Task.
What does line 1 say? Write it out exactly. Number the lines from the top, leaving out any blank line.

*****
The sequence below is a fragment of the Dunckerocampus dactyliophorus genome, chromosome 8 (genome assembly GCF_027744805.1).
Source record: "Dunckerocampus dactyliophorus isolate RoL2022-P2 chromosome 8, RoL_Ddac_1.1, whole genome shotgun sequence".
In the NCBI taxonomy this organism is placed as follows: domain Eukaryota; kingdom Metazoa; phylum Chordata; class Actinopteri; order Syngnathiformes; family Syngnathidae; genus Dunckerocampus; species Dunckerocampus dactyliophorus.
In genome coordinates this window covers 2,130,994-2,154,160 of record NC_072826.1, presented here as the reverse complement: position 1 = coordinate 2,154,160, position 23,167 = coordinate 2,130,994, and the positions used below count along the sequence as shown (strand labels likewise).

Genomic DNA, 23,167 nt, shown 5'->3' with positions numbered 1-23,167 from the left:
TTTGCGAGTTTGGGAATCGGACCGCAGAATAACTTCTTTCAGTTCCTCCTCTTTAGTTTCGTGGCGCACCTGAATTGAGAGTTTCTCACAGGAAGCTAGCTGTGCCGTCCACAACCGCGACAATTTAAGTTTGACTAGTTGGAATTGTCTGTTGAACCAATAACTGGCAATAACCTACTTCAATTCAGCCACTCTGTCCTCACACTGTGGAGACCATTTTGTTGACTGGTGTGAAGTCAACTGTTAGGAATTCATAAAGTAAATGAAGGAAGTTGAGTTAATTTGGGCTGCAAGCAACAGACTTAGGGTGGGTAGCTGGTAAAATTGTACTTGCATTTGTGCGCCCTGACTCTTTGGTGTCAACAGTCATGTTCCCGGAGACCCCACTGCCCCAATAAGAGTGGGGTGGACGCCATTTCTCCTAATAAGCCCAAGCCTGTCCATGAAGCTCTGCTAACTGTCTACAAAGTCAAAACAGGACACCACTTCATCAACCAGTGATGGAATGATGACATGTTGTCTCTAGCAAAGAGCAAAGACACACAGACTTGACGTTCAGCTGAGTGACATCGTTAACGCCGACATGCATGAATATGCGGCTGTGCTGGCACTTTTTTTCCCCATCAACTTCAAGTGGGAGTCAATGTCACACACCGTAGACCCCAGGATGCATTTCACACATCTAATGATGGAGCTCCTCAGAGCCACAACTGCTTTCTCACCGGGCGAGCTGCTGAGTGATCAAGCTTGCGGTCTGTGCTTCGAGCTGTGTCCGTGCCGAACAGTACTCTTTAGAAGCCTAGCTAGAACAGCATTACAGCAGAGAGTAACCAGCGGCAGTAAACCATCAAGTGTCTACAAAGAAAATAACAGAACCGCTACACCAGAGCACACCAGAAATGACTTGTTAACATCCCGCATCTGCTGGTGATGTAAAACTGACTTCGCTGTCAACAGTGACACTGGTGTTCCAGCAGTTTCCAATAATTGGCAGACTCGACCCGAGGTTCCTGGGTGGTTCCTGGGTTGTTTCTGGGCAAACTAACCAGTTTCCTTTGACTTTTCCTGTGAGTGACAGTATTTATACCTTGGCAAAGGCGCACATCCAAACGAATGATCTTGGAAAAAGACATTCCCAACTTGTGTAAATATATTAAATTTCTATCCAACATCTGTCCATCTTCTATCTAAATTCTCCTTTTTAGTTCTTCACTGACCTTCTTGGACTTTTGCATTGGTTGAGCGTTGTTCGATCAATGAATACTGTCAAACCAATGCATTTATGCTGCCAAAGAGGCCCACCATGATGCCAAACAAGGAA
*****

The sequence below is a fragment of the Dunckerocampus dactyliophorus genome, chromosome 8 (genome assembly GCF_027744805.1).